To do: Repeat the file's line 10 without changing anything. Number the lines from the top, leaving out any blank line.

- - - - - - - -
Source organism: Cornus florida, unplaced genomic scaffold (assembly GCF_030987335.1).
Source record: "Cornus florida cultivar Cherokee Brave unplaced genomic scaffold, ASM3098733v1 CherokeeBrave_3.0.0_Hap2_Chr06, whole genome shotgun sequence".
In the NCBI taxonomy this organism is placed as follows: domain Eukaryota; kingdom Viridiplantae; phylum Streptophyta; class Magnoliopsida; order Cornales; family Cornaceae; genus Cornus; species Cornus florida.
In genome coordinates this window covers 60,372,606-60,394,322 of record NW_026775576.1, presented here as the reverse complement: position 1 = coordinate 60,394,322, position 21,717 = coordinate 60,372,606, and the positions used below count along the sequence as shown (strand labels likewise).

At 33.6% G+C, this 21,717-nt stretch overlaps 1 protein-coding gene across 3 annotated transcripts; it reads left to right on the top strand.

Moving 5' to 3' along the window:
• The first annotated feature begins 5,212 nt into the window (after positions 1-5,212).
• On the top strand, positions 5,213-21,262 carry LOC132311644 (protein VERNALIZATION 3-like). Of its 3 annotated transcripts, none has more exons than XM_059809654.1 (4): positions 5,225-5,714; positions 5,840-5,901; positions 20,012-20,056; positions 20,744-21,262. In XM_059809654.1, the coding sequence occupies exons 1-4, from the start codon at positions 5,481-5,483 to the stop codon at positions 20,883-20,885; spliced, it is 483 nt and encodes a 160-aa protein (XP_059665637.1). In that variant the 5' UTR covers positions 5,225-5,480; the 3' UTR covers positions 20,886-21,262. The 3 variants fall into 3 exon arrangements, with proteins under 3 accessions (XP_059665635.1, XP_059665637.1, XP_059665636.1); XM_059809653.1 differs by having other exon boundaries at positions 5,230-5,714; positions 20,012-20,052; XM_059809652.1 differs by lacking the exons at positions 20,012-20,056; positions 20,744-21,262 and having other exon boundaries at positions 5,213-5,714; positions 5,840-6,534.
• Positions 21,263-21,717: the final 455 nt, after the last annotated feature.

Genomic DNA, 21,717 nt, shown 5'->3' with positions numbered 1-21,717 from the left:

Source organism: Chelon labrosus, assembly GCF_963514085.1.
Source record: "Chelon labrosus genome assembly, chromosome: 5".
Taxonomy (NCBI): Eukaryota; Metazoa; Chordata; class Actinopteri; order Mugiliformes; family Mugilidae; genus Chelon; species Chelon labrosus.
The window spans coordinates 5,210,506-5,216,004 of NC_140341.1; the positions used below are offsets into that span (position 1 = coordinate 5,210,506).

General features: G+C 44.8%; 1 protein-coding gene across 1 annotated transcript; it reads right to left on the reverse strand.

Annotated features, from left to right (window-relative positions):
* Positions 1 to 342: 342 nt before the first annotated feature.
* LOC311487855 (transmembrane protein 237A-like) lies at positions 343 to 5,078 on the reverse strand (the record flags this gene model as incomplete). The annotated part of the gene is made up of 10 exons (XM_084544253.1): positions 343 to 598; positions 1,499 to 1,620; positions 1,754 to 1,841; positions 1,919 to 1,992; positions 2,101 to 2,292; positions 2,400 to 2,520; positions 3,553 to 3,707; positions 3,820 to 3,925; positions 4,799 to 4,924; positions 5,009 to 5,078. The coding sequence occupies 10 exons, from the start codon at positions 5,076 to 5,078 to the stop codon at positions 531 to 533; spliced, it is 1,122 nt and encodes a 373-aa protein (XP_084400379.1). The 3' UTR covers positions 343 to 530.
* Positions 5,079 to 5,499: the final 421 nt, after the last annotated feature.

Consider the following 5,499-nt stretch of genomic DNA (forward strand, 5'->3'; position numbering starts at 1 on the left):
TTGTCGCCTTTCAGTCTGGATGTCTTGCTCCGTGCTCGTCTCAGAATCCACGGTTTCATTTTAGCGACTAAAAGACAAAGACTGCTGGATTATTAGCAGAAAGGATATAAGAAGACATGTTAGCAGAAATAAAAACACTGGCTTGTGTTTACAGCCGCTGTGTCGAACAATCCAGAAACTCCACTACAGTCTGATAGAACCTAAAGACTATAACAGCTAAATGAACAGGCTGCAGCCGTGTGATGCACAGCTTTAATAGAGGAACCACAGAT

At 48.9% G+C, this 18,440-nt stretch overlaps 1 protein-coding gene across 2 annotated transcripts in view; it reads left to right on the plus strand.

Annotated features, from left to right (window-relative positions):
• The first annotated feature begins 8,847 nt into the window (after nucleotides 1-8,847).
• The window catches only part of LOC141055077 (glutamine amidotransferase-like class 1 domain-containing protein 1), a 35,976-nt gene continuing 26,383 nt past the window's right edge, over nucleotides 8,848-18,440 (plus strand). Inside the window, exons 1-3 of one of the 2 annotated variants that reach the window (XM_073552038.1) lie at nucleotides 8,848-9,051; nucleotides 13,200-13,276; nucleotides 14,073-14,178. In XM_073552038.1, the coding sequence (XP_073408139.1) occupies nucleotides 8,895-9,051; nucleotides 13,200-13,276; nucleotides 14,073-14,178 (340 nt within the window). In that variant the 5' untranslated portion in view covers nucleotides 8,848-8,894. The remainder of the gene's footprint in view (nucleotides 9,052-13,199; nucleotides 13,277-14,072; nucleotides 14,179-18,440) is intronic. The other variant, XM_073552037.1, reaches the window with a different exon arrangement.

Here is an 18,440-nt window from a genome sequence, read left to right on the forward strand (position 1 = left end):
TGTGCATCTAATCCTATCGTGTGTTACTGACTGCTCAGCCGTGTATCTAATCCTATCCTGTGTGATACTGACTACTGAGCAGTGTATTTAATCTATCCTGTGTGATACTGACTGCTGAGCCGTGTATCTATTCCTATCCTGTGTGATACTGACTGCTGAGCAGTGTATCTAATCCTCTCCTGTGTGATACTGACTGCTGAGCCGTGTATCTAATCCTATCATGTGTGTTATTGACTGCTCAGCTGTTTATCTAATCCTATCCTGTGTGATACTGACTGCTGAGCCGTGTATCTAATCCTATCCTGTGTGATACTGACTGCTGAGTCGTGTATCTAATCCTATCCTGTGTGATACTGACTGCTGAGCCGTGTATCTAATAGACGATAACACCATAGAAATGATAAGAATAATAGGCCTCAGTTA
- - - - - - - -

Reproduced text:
Genomic DNA, 21,717 nt, shown 5'->3' with positions numbered 1-21,717 from the left: